Posted by familylaw on 28th February 2012
Last updated 16th July 2021

Wedding cake - pre-nuptial agreementsAs 29th February approaches, the traditional date every four years where the tables are turned and many ladies consider proposing to their intended, should they be thinking about entering into a Pre-nuptial Agreement?

There is always so much to do in preparation for a wedding or when considering a marriage proposal. A Pre-nuptial Agreement may be the last thing from your mind.

However, although it is not very romantic, a Pre-nuptial Agreement is something which should be considered. It can seem distasteful to some people, however, if one party has assets which they have worked hard to build up, inherited or been awarded through a divorce, they may wish to protect these in the unfortunate event that their impending marriage may fail. The current divorce rate among first marriages is high and on the rise.

Most people don’t enter into long term costly commitments without thinking that something might go wrong. For example, houses are purchased and insurance obtained, holidays are booked and insurance obtained. Why not think of a Pre-nuptial Agreement as insurance?

Many put off the difficult conversation about what they mighht expect should their marriage fail for fear that the other party will be hurt and feel that they are not committed to the marriage.

How then to raise a Pre-nuptial Agreement or respond if it is raised with you? Knowing exactly what it is and what it can provide for can help.

What is a Pre-Nuptial Agreement?

This is an agreement between two parties prior to their marriage which sets out how their property will be divided in the event of their marriage failing. It can provide for the division of capital assets and spousal maintenance.

Many people dismiss Pre-nuptial Agreements on the basis that they are for the rich and famous. However, Pre-nuptial Agreements are becoming more and more popular for those of us with more modest means.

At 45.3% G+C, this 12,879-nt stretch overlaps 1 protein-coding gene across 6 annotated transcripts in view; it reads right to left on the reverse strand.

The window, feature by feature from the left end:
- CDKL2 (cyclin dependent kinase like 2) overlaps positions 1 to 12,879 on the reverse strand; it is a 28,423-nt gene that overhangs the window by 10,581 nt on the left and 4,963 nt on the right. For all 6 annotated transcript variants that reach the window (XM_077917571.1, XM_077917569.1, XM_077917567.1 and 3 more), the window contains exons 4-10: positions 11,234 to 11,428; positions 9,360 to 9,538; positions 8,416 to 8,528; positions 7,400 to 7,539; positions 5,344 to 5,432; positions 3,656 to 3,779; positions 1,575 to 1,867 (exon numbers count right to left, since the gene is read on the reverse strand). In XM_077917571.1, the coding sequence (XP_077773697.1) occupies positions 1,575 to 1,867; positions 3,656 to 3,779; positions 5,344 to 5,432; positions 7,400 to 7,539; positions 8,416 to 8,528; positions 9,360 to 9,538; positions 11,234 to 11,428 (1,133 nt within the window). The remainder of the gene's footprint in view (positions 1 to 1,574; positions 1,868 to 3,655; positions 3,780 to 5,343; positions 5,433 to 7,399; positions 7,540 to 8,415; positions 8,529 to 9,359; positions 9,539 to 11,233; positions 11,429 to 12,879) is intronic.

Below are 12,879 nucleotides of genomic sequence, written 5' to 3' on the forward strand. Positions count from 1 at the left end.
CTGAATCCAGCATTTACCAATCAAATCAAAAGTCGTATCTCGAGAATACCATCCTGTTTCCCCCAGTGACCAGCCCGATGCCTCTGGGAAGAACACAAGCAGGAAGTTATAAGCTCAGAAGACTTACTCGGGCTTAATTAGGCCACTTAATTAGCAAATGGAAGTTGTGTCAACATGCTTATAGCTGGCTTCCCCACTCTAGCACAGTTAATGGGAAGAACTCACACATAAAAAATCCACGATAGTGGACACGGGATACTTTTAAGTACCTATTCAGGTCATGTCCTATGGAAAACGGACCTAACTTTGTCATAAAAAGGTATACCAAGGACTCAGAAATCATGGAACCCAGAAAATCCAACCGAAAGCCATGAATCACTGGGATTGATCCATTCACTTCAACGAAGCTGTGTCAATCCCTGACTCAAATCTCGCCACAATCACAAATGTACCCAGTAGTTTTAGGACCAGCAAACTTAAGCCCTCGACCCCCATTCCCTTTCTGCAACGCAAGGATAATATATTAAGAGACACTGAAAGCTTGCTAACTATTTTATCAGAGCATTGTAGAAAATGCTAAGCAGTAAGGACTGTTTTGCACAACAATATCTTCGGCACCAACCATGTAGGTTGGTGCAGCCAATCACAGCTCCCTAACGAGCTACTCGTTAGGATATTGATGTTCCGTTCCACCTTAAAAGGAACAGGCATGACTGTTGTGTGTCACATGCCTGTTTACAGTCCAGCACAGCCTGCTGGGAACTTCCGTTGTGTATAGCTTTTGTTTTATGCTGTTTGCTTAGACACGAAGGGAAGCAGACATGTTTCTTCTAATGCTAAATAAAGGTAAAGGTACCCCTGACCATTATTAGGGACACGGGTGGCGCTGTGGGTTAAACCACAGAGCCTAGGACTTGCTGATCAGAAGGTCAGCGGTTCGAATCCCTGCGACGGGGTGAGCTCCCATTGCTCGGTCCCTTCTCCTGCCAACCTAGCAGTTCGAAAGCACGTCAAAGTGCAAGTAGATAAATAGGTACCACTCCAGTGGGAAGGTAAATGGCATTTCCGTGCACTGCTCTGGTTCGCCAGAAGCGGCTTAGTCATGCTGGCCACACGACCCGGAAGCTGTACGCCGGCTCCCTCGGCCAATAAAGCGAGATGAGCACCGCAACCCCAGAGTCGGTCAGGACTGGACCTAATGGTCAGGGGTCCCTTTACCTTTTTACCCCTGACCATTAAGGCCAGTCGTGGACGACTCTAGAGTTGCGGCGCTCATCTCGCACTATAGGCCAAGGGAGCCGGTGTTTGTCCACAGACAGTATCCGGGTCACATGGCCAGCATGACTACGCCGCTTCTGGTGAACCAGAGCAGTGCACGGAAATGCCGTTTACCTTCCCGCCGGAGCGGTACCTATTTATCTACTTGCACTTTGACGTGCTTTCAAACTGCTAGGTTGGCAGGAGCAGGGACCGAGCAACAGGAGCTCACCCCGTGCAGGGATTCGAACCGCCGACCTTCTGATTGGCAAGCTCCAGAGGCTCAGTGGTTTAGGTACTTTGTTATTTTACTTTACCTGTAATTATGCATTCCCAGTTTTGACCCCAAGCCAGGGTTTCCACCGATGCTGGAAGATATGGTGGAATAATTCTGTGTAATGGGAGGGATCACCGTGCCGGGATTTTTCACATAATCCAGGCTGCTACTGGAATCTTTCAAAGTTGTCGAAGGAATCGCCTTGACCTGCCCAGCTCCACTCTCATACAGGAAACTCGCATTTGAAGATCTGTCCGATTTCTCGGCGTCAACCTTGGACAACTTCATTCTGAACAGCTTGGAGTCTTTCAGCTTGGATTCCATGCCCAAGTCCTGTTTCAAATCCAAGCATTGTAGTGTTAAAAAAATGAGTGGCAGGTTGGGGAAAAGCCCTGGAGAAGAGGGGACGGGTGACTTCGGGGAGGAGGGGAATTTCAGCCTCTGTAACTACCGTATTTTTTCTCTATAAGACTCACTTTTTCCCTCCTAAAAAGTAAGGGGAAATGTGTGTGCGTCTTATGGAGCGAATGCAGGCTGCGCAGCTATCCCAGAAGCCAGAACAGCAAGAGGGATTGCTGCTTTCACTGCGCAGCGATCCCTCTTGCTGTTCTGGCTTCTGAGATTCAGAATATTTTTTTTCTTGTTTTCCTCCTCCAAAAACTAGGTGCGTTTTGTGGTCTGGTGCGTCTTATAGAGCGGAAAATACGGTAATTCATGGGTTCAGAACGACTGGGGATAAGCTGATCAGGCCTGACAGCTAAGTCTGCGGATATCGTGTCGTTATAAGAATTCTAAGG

Pre-nuptial Agreements may be appropriate in the following instances:

  • where you or your intended has property or assets that you have acquired prior to your relationship that you would like to protect;
  • where one or both of you have been divorced previously and wish to protect that settlement,
  • where one or both of you have received an inheritance; and
  • where one or both of you is starting or already has a business.

In these circumstances, if the marriage fails, these issues can cause much uncertainty, animosity and of course a large legal bill.

This all seems well and good but how do you go about having that difficult conversation?

Be open and honest with your intended at an early stage. This is how you want your married life to be, so start as you mean to go on. Give your intended all the time he or she needs to come to terms with what you are asking. The key to the most successful Pre-nuptial Agreements are to keep everything very clear and straight forward. Reassure your intended that you do love them and are committed to your forthcoming marriage. Having this insurance can sometimes help to put your relationship on a sensible and stable footing.

How do you get a Pre-nuptial Agreement?

So, you’ve now had that conversation and your intended has agreed. What happens next?

It is important that you each get independent legal advice before entering into a Pre-nuptial Agreement. You will each need to see a different solicitor. It is important that you each enter into the agreement voluntarily. Otherwise if there is any pressure on either side the agreement may not be upheld.

You will both need to make sure you have provided full and frank disclosure of your financial situation to the other before the agreement is entered into. Your solicitor will help you draw up a financial statement. It is important that you are each aware of what the other has, otherwise, the agreement may not be upheld and may be considered unfair.

Do not leave it until the last minute. It should be signed several weeks before the wedding. An agreement signed close to the wedding may not be upheld by the court as the financially weaker person may feel under considerable pressure to go ahead for fear of having the wedding cancelled.

It is a good idea to take independent legal advice at an early stage.

Need some advice? Get in touch today

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